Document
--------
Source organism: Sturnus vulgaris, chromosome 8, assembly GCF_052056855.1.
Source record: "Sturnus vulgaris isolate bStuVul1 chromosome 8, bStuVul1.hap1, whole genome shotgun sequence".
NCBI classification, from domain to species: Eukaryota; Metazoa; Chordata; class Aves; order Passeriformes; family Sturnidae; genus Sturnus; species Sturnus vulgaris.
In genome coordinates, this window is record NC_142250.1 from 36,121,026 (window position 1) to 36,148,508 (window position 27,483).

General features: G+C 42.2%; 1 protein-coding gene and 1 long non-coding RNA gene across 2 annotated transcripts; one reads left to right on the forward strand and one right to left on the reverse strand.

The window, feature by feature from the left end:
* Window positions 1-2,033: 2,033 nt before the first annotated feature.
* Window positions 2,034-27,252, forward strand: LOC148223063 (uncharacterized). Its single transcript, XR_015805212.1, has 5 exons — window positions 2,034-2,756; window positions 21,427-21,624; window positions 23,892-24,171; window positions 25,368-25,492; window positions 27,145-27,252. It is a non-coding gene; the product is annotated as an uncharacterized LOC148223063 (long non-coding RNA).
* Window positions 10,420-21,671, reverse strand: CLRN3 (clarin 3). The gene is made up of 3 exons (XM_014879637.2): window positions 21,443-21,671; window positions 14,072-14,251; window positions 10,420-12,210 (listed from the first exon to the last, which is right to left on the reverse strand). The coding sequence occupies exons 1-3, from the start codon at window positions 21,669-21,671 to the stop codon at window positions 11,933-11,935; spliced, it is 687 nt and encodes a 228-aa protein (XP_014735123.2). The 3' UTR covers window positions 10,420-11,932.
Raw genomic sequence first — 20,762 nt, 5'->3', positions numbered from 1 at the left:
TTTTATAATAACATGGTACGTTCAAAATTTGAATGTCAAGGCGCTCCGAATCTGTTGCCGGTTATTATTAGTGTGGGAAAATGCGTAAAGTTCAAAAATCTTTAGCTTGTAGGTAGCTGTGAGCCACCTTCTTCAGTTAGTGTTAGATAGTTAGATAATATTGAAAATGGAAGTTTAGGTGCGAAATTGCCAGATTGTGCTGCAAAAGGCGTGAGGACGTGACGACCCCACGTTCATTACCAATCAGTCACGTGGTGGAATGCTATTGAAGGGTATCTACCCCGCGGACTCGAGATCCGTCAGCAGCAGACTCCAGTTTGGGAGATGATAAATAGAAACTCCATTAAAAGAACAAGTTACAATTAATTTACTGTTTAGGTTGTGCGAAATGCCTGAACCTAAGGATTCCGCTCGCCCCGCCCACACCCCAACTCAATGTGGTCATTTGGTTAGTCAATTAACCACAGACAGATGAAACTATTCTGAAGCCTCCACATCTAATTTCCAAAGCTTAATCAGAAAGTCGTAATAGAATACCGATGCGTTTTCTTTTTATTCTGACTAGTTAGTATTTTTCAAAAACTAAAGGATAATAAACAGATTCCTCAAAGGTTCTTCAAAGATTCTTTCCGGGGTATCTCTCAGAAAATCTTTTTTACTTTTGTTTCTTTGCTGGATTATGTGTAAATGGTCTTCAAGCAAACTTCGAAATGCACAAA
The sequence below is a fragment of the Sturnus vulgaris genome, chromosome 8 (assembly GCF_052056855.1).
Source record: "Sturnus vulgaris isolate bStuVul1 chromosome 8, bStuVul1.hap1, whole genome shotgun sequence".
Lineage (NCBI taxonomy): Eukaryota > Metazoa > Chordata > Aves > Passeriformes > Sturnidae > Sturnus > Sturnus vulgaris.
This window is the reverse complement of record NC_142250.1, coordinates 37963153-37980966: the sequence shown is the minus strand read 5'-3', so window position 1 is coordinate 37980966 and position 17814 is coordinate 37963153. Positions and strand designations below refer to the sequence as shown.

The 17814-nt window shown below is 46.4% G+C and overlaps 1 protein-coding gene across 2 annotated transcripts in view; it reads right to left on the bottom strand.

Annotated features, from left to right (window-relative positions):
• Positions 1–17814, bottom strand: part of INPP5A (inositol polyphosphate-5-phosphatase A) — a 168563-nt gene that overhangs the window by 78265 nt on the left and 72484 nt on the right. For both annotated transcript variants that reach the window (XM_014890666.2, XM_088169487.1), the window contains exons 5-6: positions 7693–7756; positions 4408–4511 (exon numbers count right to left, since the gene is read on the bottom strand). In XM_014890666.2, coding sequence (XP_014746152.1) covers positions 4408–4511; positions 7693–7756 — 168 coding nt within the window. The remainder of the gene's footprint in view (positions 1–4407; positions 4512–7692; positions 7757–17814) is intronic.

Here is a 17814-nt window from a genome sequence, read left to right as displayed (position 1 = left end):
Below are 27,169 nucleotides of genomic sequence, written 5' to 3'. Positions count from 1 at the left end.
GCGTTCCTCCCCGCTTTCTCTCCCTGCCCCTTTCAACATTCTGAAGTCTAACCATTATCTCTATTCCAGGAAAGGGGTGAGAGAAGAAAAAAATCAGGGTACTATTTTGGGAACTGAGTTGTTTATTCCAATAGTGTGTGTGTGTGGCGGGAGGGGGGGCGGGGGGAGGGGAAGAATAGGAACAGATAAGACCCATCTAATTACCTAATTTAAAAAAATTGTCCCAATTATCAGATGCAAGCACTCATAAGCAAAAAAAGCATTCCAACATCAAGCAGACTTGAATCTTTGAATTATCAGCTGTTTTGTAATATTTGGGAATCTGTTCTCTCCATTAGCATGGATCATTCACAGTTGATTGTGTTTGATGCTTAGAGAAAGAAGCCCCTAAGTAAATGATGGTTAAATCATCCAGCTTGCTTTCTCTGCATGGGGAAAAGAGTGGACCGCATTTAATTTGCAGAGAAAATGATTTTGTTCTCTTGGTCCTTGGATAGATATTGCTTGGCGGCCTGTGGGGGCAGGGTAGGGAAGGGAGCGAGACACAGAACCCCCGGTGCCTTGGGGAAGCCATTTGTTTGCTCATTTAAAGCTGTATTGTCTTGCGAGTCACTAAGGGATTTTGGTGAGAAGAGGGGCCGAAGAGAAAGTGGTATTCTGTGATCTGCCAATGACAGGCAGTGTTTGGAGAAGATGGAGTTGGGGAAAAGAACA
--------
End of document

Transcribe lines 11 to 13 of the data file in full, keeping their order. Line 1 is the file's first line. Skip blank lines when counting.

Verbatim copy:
TTTTATAATAACATGGTACGTTCAAAATTTGAATGTCAAGGCGCTCCGAATCTGTTGCCGGTTATTATTAGTGTGGGAAAATGCGTAAAGTTCAAAAATCTTTAGCTTGTAGGTAGCTGTGAGCCACCTTCTTCAGTTAGTGTTAGATAGTTAGATAATATTGAAAATGGAAGTTTAGGTGCGAAATTGCCAGATTGTGCTGCAAAAGGCGTGAGGACGTGACGACCCCACGTTCATTACCAATCAGTCACGTGGTGGAATGCTATTGAAGGGTATCTACCCCGCGGACTCGAGATCCGTCAGCAGCAGACTCCAGTTTGGGAGATGATAAATAGAAACTCCATTAAAAGAACAAGTTACAATTAATTTACTGTTTAGGTTGTGCGAAATGCCTGAACCTAAGGATTCCGCTCGCCCCGCCCACACCCCAACTCAATGTGGTCATTTGGTTAGTCAATTAACCACAGACAGATGAAACTATTCTGAAGCCTCCACATCTAATTTCCAAAGCTTAATCAGAAAGTCGTAATAGAATACCGATGCGTTTTCTTTTTATTCTGACTAGTTAGTATTTTTCAAAAACTAAAGGATAATAAACAGATTCCTCAAAGGTTCTTCAAAGATTCTTTCCGGGGTATCTCTCAGAAAATCTTTTTTACTTTTGTTTCTTTGCTGGATTATGTGTAAATGGTCTTCAAGCAAACTTCGAAATGCACAAA
The sequence below is a fragment of the Sturnus vulgaris genome, chromosome 8 (assembly GCF_052056855.1).
Source record: "Sturnus vulgaris isolate bStuVul1 chromosome 8, bStuVul1.hap1, whole genome shotgun sequence".